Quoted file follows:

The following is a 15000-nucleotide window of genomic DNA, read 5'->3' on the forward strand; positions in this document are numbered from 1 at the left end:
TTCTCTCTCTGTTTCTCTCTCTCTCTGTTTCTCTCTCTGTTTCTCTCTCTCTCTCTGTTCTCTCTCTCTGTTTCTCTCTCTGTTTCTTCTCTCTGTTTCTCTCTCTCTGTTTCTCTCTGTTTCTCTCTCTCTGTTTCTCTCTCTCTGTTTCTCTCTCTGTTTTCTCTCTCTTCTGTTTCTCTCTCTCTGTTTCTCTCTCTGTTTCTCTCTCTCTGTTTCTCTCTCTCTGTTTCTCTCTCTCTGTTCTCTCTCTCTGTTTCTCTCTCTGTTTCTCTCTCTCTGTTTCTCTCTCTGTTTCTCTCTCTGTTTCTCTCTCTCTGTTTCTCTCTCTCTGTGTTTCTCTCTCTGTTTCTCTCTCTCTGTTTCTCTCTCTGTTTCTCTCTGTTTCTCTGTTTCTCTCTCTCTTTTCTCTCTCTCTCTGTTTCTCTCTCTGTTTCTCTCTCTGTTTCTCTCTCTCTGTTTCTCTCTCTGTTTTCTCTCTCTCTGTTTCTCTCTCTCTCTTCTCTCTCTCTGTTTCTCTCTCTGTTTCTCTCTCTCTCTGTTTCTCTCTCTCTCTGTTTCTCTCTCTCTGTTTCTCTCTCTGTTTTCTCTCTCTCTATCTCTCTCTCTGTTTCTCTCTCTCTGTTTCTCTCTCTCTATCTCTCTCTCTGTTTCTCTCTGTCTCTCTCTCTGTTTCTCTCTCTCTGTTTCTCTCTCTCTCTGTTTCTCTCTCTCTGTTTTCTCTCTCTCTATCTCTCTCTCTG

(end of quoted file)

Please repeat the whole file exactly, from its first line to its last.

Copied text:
The following is a 15000-nucleotide window of genomic DNA, read 5'->3' on the forward strand; positions in this document are numbered from 1 at the left end:
TTCTCTCTCTGTTTCTCTCTCTCTCTGTTTCTCTCTCTGTTTCTCTCTCTCTCTCTGTTCTCTCTCTCTGTTTCTCTCTCTGTTTCTTCTCTCTGTTTCTCTCTCTCTGTTTCTCTCTGTTTCTCTCTCTCTGTTTCTCTCTCTCTGTTTCTCTCTCTGTTTTCTCTCTCTTCTGTTTCTCTCTCTCTGTTTCTCTCTCTGTTTCTCTCTCTCTGTTTCTCTCTCTCTGTTTCTCTCTCTCTGTTCTCTCTCTCTGTTTCTCTCTCTGTTTCTCTCTCTCTGTTTCTCTCTCTGTTTCTCTCTCTGTTTCTCTCTCTCTGTTTCTCTCTCTCTGTGTTTCTCTCTCTGTTTCTCTCTCTCTGTTTCTCTCTCTGTTTCTCTCTGTTTCTCTGTTTCTCTCTCTCTTTTCTCTCTCTCTCTGTTTCTCTCTCTGTTTCTCTCTCTGTTTCTCTCTCTCTGTTTCTCTCTCTGTTTTCTCTCTCTCTGTTTCTCTCTCTCTCTTCTCTCTCTCTGTTTCTCTCTCTGTTTCTCTCTCTCTCTGTTTCTCTCTCTCTCTGTTTCTCTCTCTCTGTTTCTCTCTCTGTTTTCTCTCTCTCTATCTCTCTCTCTGTTTCTCTCTCTCTGTTTCTCTCTCTCTATCTCTCTCTCTGTTTCTCTCTGTCTCTCTCTCTGTTTCTCTCTCTCTGTTTCTCTCTCTCTCTGTTTCTCTCTCTCTGTTTTCTCTCTCTCTATCTCTCTCTCTG